For typical new retirees age 65, Fidelity recommends a 55% stock-45% fixed-income asset allocation. In addition, based on the June 26, 2017 asset allocations of the Fidelity 2015 Fund, which is designed for individuals who will retire approximately in 2015, the professionals at Fidelity recommended that 35% of the stock portion of the portfolio be allocated to international stocks. For the Fidelity Income Fund, which is the most conservative portfolio and is expected to be reached “10-19 years after the target date,” the target stock allocation is 24%. As of June 26, 2017, about 39% of the stock portion of this fund was allocated to international stocks.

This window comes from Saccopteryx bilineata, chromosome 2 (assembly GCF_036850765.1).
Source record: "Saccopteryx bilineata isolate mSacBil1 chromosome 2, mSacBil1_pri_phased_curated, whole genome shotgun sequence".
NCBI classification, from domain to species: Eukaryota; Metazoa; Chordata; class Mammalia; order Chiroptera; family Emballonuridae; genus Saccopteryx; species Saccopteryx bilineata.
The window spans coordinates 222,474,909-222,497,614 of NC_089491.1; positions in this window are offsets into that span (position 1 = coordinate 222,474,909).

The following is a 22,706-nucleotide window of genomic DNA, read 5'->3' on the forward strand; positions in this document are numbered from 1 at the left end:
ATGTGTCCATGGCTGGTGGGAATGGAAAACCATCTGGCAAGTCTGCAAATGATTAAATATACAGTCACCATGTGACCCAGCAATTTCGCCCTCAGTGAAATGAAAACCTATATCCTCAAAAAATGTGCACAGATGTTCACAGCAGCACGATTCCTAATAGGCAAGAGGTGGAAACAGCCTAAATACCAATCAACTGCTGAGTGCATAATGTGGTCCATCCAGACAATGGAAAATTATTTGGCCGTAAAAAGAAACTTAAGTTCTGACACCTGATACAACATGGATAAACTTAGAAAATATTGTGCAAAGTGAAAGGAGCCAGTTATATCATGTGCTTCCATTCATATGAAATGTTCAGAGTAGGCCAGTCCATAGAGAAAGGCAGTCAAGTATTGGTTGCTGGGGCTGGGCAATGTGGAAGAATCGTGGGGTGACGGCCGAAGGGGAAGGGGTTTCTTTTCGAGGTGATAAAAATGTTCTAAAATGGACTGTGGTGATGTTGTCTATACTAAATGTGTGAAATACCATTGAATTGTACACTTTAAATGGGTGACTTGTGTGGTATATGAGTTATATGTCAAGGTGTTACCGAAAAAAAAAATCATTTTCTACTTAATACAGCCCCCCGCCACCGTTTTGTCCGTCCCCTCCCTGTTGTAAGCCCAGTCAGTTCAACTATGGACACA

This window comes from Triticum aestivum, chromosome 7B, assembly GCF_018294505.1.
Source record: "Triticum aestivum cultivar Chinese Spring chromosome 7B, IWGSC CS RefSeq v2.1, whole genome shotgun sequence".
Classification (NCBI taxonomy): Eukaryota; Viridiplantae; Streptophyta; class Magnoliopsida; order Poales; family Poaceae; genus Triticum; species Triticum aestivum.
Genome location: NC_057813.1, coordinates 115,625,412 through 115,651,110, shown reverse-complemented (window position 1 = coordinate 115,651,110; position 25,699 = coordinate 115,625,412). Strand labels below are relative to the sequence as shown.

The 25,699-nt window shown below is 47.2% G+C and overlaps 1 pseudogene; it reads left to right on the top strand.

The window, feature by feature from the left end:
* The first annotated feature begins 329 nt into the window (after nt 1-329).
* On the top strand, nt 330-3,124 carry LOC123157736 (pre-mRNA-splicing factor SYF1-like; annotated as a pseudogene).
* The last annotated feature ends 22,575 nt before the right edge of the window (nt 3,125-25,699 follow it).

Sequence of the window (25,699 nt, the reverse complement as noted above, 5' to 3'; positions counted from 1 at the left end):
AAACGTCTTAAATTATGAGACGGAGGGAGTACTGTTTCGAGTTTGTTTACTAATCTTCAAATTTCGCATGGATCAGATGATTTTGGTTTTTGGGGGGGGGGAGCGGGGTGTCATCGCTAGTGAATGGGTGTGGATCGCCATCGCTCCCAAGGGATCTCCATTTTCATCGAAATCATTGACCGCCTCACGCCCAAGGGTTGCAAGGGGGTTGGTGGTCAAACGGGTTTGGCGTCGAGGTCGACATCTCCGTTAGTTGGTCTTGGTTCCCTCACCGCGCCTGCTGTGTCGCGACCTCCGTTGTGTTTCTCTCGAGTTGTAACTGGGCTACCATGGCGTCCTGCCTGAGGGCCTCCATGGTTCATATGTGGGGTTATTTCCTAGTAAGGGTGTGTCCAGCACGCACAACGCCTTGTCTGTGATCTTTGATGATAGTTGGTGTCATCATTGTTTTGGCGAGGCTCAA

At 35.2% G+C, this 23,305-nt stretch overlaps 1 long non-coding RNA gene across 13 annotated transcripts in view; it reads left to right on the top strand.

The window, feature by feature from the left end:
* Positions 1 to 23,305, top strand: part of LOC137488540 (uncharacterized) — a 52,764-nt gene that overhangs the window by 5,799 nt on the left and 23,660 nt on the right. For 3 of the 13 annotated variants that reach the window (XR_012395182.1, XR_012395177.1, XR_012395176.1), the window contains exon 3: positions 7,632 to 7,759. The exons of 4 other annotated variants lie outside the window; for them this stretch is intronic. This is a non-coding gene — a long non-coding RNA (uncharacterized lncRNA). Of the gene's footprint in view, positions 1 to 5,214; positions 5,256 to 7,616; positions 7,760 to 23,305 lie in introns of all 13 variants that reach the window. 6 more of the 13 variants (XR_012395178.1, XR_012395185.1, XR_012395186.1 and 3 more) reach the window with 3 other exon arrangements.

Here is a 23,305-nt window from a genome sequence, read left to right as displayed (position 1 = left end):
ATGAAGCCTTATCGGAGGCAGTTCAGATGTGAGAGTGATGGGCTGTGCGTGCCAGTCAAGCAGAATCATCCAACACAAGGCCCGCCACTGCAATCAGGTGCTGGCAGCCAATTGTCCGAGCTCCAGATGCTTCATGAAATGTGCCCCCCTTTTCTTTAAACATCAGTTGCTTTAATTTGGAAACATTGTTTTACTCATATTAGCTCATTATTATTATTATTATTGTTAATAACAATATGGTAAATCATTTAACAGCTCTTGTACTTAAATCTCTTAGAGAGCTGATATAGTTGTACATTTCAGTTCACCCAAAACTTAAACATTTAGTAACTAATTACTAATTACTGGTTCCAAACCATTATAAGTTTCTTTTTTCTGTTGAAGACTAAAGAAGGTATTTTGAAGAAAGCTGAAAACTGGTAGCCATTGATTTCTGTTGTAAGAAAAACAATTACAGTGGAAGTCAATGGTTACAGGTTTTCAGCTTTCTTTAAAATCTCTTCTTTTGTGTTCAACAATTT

For typical new retirees age 65, Vanguard recommends a 50% stock allocation, including 40% of the stock portion of the portfolio being allocated to international stocks. Vanguard’s target asset allocation falls to 30% for retirees seven years or more past normal retirement age. The professionals at Vanguard recommend that 40% of the stock portion of the portfolio being allocated to international stocks for all of its Target Retirement Funds. That is, for typical retirees from age 22 to 99, they recommend that 40% of the stock portion of the portfolio be allocated to international stocks.